In a shock move, however, the Indian government has granted BOHECO an exception in an effort to jumpstart the country's natural fiber industry. Oberoi is currently working with research institutes to breed new seed variants that will allow for large-scale hemp production. BOHECO is also helping to craft the legislative environment to allow other players in the subcontinent to join the push for a more sustainable apparel industry.
Poverty alleviation is just as important as the environmental benefits of BOHECO's sustainability outfit. Oberoi's team is training women in rural villages along the Himalayas to produce hemp fabric for the apparel industry on their very own farms. This saves them the trouble, and time, of having to hike to the Indo-China border and hump bales of hemp back to their villages.
"Agriculture is one industry where the gap in per capita income between the first entity in the value chain is significantly lower than the one in the second and third, for example. The disparity between what a farmer makes versus what a mill or processing company in the middle makes can be as great as 92 as to 8," Oberoi said.
That's not to mention the stark contrast in profit margins when you consider the sometimes outrageous prices tagged to merchandise at retail outlets around the world.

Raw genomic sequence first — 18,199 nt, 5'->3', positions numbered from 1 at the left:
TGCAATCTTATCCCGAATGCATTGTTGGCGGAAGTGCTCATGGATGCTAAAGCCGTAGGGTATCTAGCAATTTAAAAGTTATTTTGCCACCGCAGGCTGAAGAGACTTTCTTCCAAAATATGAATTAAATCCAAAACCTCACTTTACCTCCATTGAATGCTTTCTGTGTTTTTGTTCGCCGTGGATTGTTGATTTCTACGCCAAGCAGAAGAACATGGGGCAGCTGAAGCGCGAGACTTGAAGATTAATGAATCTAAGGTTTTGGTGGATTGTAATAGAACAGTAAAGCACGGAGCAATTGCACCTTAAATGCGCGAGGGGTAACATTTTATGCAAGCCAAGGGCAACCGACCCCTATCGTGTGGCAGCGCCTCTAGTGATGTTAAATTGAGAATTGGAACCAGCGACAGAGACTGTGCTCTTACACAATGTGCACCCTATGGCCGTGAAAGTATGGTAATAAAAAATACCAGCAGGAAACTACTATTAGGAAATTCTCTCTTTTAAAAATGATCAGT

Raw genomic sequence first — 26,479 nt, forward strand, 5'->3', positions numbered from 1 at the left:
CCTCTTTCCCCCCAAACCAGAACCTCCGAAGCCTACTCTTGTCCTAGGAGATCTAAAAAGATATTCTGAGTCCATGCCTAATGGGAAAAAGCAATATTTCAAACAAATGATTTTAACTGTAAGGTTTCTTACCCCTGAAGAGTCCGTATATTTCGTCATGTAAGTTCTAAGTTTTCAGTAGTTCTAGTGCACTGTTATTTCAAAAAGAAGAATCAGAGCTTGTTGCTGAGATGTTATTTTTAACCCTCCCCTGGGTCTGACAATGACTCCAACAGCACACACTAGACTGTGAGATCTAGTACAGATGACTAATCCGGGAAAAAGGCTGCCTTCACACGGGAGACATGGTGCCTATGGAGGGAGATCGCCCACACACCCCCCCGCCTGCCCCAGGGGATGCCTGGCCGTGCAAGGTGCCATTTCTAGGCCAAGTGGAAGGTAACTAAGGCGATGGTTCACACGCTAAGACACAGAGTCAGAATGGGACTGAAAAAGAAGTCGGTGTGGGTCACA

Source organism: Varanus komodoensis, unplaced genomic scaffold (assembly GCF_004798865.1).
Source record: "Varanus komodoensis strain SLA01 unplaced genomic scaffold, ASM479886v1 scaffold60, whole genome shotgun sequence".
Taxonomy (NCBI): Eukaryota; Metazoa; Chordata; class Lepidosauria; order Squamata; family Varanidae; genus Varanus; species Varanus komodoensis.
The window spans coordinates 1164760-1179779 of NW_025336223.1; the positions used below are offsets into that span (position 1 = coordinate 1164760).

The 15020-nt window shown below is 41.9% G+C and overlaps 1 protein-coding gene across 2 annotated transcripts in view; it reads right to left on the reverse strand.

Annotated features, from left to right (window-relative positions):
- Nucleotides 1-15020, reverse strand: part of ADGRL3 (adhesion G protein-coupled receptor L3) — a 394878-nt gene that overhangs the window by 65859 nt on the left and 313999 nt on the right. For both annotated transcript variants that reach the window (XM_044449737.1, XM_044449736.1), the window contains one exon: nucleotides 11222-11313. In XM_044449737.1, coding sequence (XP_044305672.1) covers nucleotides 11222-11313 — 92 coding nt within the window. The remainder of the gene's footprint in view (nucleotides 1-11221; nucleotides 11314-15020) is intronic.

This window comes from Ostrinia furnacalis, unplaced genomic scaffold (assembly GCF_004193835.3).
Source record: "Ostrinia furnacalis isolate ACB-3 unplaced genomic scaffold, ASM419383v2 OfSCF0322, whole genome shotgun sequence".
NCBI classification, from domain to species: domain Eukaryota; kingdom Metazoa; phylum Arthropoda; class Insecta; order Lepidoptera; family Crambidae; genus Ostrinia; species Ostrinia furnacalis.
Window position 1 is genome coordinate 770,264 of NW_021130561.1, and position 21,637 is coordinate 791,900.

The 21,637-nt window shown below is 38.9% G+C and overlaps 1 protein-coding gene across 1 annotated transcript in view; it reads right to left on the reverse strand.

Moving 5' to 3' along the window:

"The hemp fiber becomes yarn, the yarn becomes fabric, and then we connect women hemp entrepreneurs to buyers," Oberoi said. So far, BOHECO and its network of Himalayan producers have created a shoe, which has generated interest from Internet has-it-all retailer giant Amazon, as well as T-shirts which are just as comfortable as anything made from cotton--hemp is no simple, scratchy marijuana fabric. New technologies are emerging that soften the fibers and stand to place hemp fabric in direct competition with cotton.
"The biggest change that we want to see, other than increasing per capita income, is to change the status quo of farmers and rural artisans in India, very often women," Oberoi said. "The way our social pyramid is structured today, farmers and people who work in agriculture are at the bottommost rung, which is not fair: they're some of the noblest people on the planet, because they're providers."
Attitudes around alternative fabrics are changing because of greater recognition of the apparel industry's negative impact on the developing world and the millions of people it employs. Unfortunately, legacy pressure from the U.S. government's (unwinnable) war on drugs caused countries like India to prohibit regular hemp cultivation and research.
If hemp were to be taken seriously by both industry and government, it could replace thirsty and chemically-intensive fibers like cotton, reducing the environmental costs of fashion and creating a budding but profitable textile market. More fair compensation for small-scale farmers and artisans would be a boon to rural communities. The planet would smile, too, because eco-friendly apparel should always be in style.